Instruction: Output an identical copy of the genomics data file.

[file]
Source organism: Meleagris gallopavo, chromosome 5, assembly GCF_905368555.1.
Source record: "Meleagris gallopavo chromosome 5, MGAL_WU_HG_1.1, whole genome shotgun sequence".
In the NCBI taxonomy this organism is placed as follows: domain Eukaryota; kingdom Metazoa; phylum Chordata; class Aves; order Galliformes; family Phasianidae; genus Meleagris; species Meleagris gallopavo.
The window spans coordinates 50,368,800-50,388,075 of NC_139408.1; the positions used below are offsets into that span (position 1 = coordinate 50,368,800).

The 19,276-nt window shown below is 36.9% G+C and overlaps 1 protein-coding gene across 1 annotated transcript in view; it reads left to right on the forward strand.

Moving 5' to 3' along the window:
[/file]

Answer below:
Source organism: Meleagris gallopavo, chromosome 5, assembly GCF_905368555.1.
Source record: "Meleagris gallopavo chromosome 5, MGAL_WU_HG_1.1, whole genome shotgun sequence".
In the NCBI taxonomy this organism is placed as follows: domain Eukaryota; kingdom Metazoa; phylum Chordata; class Aves; order Galliformes; family Phasianidae; genus Meleagris; species Meleagris gallopavo.
The window spans coordinates 50,368,800-50,388,075 of NC_139408.1; the positions used below are offsets into that span (position 1 = coordinate 50,368,800).

The 19,276-nt window shown below is 36.9% G+C and overlaps 1 protein-coding gene across 1 annotated transcript in view; it reads left to right on the forward strand.

Moving 5' to 3' along the window: